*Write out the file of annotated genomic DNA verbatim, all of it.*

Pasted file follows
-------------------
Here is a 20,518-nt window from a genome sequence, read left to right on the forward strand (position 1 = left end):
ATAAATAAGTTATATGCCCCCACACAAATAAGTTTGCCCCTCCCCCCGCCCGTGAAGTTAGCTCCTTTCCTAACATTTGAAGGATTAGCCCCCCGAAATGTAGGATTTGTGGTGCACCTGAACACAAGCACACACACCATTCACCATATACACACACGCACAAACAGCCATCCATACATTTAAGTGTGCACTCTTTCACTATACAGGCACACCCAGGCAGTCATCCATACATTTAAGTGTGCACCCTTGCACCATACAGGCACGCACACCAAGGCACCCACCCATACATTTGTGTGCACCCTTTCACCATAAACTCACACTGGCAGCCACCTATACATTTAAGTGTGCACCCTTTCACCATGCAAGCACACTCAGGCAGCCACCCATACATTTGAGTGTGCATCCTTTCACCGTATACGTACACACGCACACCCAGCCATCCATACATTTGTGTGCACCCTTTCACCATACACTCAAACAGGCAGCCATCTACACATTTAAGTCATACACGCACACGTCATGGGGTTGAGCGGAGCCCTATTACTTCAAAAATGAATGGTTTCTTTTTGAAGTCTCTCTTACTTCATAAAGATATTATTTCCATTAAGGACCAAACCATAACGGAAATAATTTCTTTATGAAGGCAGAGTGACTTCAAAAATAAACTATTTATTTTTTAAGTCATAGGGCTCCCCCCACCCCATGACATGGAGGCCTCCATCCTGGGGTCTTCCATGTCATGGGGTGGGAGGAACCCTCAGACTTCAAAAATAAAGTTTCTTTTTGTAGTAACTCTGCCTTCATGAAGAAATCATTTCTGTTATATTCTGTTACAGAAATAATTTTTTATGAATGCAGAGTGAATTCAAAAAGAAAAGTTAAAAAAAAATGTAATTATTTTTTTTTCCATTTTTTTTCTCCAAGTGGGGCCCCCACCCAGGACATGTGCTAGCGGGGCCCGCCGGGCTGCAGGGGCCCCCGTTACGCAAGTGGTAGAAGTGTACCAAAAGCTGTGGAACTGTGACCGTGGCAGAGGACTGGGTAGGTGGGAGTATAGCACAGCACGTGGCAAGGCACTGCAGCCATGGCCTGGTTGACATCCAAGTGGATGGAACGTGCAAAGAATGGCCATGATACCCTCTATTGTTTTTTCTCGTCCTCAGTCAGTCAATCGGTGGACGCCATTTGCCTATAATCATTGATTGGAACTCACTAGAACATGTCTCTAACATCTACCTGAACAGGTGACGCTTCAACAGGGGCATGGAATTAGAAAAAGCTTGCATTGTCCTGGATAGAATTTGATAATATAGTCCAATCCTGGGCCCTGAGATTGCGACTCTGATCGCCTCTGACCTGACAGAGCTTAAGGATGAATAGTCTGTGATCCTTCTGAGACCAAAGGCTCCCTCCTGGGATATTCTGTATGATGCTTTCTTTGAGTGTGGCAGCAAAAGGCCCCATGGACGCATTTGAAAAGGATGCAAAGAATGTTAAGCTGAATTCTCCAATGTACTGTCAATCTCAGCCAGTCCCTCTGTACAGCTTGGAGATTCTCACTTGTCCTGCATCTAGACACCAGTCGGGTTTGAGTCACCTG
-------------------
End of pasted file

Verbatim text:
Here is a 20,518-nt window from a genome sequence, read left to right on the forward strand (position 1 = left end):
ATAAATAAGTTATATGCCCCCACACAAATAAGTTTGCCCCTCCCCCCGCCCGTGAAGTTAGCTCCTTTCCTAACATTTGAAGGATTAGCCCCCCGAAATGTAGGATTTGTGGTGCACCTGAACACAAGCACACACACCATTCACCATATACACACACGCACAAACAGCCATCCATACATTTAAGTGTGCACTCTTTCACTATACAGGCACACCCAGGCAGTCATCCATACATTTAAGTGTGCACCCTTGCACCATACAGGCACGCACACCAAGGCACCCACCCATACATTTGTGTGCACCCTTTCACCATAAACTCACACTGGCAGCCACCTATACATTTAAGTGTGCACCCTTTCACCATGCAAGCACACTCAGGCAGCCACCCATACATTTGAGTGTGCATCCTTTCACCGTATACGTACACACGCACACCCAGCCATCCATACATTTGTGTGCACCCTTTCACCATACACTCAAACAGGCAGCCATCTACACATTTAAGTCATACACGCACACGTCATGGGGTTGAGCGGAGCCCTATTACTTCAAAAATGAATGGTTTCTTTTTGAAGTCTCTCTTACTTCATAAAGATATTATTTCCATTAAGGACCAAACCATAACGGAAATAATTTCTTTATGAAGGCAGAGTGACTTCAAAAATAAACTATTTATTTTTTAAGTCATAGGGCTCCCCCCACCCCATGACATGGAGGCCTCCATCCTGGGGTCTTCCATGTCATGGGGTGGGAGGAACCCTCAGACTTCAAAAATAAAGTTTCTTTTTGTAGTAACTCTGCCTTCATGAAGAAATCATTTCTGTTATATTCTGTTACAGAAATAATTTTTTATGAATGCAGAGTGAATTCAAAAAGAAAAGTTAAAAAAAAATGTAATTATTTTTTTTTCCATTTTTTTTCTCCAAGTGGGGCCCCCACCCAGGACATGTGCTAGCGGGGCCCGCCGGGCTGCAGGGGCCCCCGTTACGCAAGTGGTAGAAGTGTACCAAAAGCTGTGGAACTGTGACCGTGGCAGAGGACTGGGTAGGTGGGAGTATAGCACAGCACGTGGCAAGGCACTGCAGCCATGGCCTGGTTGACATCCAAGTGGATGGAACGTGCAAAGAATGGCCATGATACCCTCTATTGTTTTTTCTCGTCCTCAGTCAGTCAATCGGTGGACGCCATTTGCCTATAATCATTGATTGGAACTCACTAGAACATGTCTCTAACATCTACCTGAACAGGTGACGCTTCAACAGGGGCATGGAATTAGAAAAAGCTTGCATTGTCCTGGATAGAATTTGATAATATAGTCCAATCCTGGGCCCTGAGATTGCGACTCTGATCGCCTCTGACCTGACAGAGCTTAAGGATGAATAGTCTGTGATCCTTCTGAGACCAAAGGCTCCCTCCTGGGATATTCTGTATGATGCTTTCTTTGAGTGTGGCAGCAAAAGGCCCCATGGACGCATTTGAAAAGGATGCAAAGAATGTTAAGCTGAATTCTCCAATGTACTGTCAATCTCAGCCAGTCCCTCTGTACAGCTTGGAGATTCTCACTTGTCCTGCATCTAGACACCAGTCGGGTTTGAGTCACCTG